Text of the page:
EmiliaPosted on: 05 April 2019 by Laurence Green
Elements of pantomime and boisterous backchat make Emilia a rousing reminder of creative women who have been omitted from history or have had to fight to make themselves heard.
Mention the name Emilia Bassano and you would no doubt receive a blank stare but this contemporary of Shakespeare was the first woman to have a book of poetry published. Now Morgan Lloyd Malcolm's play entitled simply Emilia, directed by Nicole Charles, which has transferred from the Globe to the Vaudeville Theatre, sheds new light on this 16th century poet and free-thinker and boasts an all-female cast.
Emilia, who founded a school for women, was born in 1560, and is generally believed to be the 'Dark lady' of Shakespeare's sonnets, but in this version she is far more than mere muse or lover. She is a writer of the Bard's equal--she outlived him by three decades--yet his work, which features her words and perspectives, is celebrated, while Emilia's attempts to share her own, is considered criminal, even demonic, and she is now largely forgotten and her story erased from history. The daughter of a Venetian musician, she was sent into the care of a foster mother by her penniless biological mother and trained in social skills so that she could marry into wealth. Emilia becomes the subject of racism--the modern parallels the play draws--and class snobbery, yet struggles to hold on to her identity, and also, the play suggests, the conduit for a multitude of women--the one giving voice to many.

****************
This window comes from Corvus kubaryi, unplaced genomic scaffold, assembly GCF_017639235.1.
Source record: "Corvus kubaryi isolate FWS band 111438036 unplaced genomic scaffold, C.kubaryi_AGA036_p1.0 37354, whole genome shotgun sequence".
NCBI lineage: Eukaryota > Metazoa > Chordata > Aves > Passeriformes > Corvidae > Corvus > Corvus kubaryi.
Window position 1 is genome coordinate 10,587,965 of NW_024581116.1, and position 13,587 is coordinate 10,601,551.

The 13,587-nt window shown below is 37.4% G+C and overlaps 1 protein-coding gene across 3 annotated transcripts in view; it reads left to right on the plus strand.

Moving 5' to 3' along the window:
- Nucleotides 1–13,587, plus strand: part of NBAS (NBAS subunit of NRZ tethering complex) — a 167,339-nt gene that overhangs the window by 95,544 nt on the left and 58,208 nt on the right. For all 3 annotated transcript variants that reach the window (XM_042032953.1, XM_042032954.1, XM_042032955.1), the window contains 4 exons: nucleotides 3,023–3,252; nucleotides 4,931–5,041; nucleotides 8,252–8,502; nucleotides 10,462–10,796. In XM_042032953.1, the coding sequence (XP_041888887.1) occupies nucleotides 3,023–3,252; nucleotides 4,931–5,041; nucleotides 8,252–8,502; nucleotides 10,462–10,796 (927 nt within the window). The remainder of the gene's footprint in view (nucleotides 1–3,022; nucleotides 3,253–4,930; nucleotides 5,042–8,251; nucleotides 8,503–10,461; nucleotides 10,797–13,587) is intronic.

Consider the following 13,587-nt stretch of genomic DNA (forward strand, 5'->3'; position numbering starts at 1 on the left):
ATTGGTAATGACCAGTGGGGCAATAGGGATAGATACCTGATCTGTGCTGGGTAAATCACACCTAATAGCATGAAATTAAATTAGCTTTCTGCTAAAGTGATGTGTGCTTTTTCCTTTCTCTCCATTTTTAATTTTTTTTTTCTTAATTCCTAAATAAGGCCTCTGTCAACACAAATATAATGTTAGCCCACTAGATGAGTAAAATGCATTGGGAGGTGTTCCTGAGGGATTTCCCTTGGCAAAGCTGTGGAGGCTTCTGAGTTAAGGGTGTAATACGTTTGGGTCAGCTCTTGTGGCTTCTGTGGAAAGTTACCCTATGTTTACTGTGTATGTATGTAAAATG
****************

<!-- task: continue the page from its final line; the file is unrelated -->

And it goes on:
This isn't a meticulously crafted dramatic recreation of her life. Instead it is an inspiring work of biographical conjecture. However I found it somewhat hectoring and overlong with several clunky moments and the writing is at times unapologetically didactic, with some unwieldy speechifying. Yet it has a heartfelt and explosive verve.
The title character is portrayed by three actresses in different stages of her life: Saffron Coomber, fiery and assured, conveying the rebellious energy of a young woman, striving to make her way at court, Adelle Leonce, working through grief and betrayal to rediscover her purpose and in the full flush of literary ambition, and Clare Perkins, the mature Emilia, reflecting with blazing intensity on her journey and the rewards of solidarity with other women. Charity Wakefield creates a flawed ally in a foppish, self-satisfied Shakespeare, who respects Emilia in their verbal sparring and romantic encounters but not enough to recognise her as a fellow artist, particularly if that dents his own ego.
With its elements of pantomime and love of boisterous backchat, this is a rousing reminder of the countless creative women who have been omitted from history or have had to fight relentlessly to make themselves heard.
Plays at the Vaudeville Theatre until Saturday 15 June 2019.
Box office: 0330 333 4814.
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